Newman Noggs (search for this): chapter 11
f thought, and illustrate the facts and characteristics already mentioned. The first extract is from a letter written by General Johnston in the spring of 1847 to the author, who had recently left him: Sid is a fine boy, grows well, and talks a great deal about brother Willie. Like all healthy children, he is considered a prodigy, physically and mentally. His mother will give you the facts sustaining this opinion, and can do it better than I can. With the exception of the loss of Newman Noggs, A horse, whose name was considered characteristic. whom no skill could save, everything continues to thrive with us; the dairy, the piggery, the poultry-yard-and a well-filled poultry-yard, with no market at hand to tempt the cupidity of owners, is no contemptible thing in the opinion of a person in robust health. We have bushels of figs, and wish you were here to enjoy them. We have also a fine patch of sweet-potatoes. A few letters are given from a large correspondence with M
Charles Lyell (search for this): chapter 11
at he was accustomed to run rapidly over Euclid and other mathematical works with which he was familiar, reviving at a glance their trains of reasoning. General Johnston read slowly, and not many books; but he thought much on what he read. His habit was to revolve what he read in every possible relation to practical life. He was familiar with Shakespeare; he enjoyed Dickens, and drew largely upon Gil Blas for illustration. He was fond of physical science, and Mrs. Somerville and Sir Charles Lyell were favorites with him. But, at the time of which I speak, his chief literary delight was a translation of Herodotus. He was the first to impress upon me the veracity of the Old Historian, and to point out the care with which he discriminated between what he saw, what he heard, and what he surmised or inferred. While I was with him, a report came that his friend, Colonel Jason Rogers, commanding at Monterey, was cooped up in the Black Fort, with a small garrison — the Louisville
John W. Caldwell (search for this): chapter 11
ousand dollars more. You would be surprised, I think, at what I have achieved in three months with my limited means. If a good opportunity to sell occurs, I will not let it pass .... The successful cultivation of the cane here is no longer a problem. Everywhere it has been tried in this neighborhood it has succeeded excellently well. The yield has been great; and the quality Mr. Kenner, I understand, says equal, if not superior, to Louisiana sugar made by the most improved means. Mr. Caldwell, fifteen miles from here, on the same kind of soil as mine (peach-land The wild-peach, a kind of laurel, grows on the low ridges and drier spots of the alluvion.), made 104 hogsheads (or thousands of pounds) of sugar, besides molasses, with sixteen hands, which is selling from eight to ten cents per pound. Sweeney has been quite as successful, and others that I have heard from. Your kind invitation and offers to us will be long gratefully remembered. It is at the dead point that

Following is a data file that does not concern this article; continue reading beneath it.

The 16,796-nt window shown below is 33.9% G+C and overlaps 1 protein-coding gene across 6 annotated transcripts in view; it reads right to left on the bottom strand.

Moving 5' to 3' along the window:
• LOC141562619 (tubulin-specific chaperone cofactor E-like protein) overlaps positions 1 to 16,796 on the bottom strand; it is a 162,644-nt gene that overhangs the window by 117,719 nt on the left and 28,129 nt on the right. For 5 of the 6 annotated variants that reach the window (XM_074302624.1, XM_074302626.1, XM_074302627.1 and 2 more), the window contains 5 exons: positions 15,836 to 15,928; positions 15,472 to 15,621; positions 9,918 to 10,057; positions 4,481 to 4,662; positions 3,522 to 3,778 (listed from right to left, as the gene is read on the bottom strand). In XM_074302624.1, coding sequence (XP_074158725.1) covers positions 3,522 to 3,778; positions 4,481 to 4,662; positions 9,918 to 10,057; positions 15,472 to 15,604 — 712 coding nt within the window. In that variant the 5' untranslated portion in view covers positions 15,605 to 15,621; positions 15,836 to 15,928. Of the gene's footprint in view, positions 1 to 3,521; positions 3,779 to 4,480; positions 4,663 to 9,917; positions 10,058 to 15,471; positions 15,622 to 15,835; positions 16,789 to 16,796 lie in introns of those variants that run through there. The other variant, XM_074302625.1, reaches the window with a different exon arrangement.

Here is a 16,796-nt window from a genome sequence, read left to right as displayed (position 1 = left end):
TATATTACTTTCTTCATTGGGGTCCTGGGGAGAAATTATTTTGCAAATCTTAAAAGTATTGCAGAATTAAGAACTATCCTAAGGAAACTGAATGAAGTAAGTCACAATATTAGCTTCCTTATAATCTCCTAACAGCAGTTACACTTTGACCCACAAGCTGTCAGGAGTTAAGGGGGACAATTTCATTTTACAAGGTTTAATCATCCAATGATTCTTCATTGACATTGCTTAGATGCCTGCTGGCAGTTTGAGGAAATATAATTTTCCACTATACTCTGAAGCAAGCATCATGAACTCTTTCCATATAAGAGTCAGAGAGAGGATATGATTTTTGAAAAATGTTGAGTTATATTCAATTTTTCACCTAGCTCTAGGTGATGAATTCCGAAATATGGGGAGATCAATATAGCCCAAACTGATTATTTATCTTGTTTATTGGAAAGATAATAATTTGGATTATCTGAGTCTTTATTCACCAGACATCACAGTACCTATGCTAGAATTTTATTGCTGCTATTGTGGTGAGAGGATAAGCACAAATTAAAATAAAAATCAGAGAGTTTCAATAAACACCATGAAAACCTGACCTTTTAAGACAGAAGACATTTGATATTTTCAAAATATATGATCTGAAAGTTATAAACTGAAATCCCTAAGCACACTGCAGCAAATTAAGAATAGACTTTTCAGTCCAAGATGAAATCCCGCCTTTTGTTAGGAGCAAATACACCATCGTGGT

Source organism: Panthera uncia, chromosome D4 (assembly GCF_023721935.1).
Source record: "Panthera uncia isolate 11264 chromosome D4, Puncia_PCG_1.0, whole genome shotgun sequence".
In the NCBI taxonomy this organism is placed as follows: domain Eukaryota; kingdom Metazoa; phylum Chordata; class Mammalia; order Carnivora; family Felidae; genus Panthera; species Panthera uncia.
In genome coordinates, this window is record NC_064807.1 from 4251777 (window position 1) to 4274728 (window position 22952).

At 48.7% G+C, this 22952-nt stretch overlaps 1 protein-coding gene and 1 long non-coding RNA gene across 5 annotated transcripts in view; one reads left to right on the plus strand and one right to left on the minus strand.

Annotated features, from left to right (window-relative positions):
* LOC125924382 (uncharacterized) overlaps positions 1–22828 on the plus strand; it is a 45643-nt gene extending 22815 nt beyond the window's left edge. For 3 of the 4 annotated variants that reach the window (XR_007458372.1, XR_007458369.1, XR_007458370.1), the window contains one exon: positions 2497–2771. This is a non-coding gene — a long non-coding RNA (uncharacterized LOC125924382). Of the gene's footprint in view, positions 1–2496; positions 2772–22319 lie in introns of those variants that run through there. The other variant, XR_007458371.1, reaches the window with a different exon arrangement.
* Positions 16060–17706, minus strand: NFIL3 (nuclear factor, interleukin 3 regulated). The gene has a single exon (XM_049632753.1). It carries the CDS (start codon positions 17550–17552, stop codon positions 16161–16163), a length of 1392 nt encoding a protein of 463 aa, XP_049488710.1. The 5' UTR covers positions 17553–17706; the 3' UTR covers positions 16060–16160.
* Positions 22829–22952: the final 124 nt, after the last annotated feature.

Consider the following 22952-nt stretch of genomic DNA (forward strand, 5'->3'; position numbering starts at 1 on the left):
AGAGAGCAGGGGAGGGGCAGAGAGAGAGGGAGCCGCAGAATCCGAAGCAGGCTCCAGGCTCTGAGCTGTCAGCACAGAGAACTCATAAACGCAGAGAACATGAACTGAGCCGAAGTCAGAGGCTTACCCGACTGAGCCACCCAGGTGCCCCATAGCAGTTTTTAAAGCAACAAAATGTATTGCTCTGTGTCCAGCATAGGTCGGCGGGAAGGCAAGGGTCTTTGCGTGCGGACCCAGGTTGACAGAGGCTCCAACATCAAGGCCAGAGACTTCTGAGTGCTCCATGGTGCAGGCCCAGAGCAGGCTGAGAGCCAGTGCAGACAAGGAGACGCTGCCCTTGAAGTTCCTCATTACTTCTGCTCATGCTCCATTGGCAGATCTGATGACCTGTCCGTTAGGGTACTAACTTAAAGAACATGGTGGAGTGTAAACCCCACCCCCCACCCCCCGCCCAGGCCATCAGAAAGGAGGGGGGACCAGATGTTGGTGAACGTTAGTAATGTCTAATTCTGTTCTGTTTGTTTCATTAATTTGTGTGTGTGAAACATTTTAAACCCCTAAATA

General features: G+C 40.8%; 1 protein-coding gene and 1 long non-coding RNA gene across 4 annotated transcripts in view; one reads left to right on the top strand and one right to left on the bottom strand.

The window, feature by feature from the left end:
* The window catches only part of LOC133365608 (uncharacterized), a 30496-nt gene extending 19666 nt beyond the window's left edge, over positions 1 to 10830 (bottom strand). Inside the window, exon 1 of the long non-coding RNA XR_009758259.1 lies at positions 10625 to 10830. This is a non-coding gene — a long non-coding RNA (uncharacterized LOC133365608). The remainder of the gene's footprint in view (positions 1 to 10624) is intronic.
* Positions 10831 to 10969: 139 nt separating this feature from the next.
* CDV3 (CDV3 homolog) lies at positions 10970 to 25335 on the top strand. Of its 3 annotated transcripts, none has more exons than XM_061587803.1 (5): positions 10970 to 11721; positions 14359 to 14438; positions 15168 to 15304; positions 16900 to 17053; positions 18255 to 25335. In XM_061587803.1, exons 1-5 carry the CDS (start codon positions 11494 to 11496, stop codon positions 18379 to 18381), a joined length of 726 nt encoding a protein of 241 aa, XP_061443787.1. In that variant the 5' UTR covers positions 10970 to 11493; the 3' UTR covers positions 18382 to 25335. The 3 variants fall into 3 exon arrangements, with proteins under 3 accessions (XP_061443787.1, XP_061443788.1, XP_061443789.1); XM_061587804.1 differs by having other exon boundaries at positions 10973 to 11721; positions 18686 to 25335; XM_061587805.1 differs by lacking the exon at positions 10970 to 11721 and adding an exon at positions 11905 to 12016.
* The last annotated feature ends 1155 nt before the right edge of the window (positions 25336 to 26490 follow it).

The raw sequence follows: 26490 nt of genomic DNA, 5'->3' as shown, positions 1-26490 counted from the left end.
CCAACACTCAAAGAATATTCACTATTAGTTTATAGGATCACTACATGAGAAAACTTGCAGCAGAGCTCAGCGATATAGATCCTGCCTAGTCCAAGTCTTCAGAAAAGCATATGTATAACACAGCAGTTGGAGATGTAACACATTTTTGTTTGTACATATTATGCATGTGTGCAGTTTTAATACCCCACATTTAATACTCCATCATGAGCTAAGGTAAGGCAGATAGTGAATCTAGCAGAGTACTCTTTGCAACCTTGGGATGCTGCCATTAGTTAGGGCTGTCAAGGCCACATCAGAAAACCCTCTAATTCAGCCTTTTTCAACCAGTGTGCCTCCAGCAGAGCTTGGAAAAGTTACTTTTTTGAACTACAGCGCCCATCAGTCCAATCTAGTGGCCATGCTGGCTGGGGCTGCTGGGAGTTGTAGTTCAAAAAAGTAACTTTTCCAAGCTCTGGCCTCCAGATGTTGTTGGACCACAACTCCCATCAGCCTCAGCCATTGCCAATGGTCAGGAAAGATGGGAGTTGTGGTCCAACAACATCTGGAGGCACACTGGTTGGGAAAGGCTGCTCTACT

Chapter 10: plantation-life. Reception at Galveston. reasons for retiring from the army. generosity to the writer. his plantation, China Grove. Texas coast scenery. game. his family. occupation. manual labor. Warren D. C. Hall. the writer's boyish reminiscences of China Grove. General Johnston's relations with children. Irish John. shooting. close observation of the habits of animals. the crested Wood-Duck. the wounded eagle. General Johnston's ideas of the conduct of life; of education. his Love of justice and breadth of view. books. opinions on the War; of Colonel Rogers; of General Taylor. his view of how the Mexican War should be conducted. letter to Preston, giving his estimate of General Taylor. reserve. gradual isolation in his solitude. almost forgotten. exceptions. illustrations of his character and plantation-life from his letters. letters giving his views of education. preference for an American training. notions on rhetoric, mathemat
eighing the matter of the book as he went along, and reflecting on it afterward. But, during this period, I recollect that he was accustomed to run rapidly over Euclid and other mathematical works with which he was familiar, reviving at a glance their trains of reasoning. General Johnston read slowly, and not many books; but he thought much on what he read. His habit was to revolve what he read in every possible relation to practical life. He was familiar with Shakespeare; he enjoyed Dickens, and drew largely upon Gil Blas for illustration. He was fond of physical science, and Mrs. Somerville and Sir Charles Lyell were favorites with him. But, at the time of which I speak, his chief literary delight was a translation of Herodotus. He was the first to impress upon me the veracity of the Old Historian, and to point out the care with which he discriminated between what he saw, what he heard, and what he surmised or inferred. While I was with him, a report came that his frien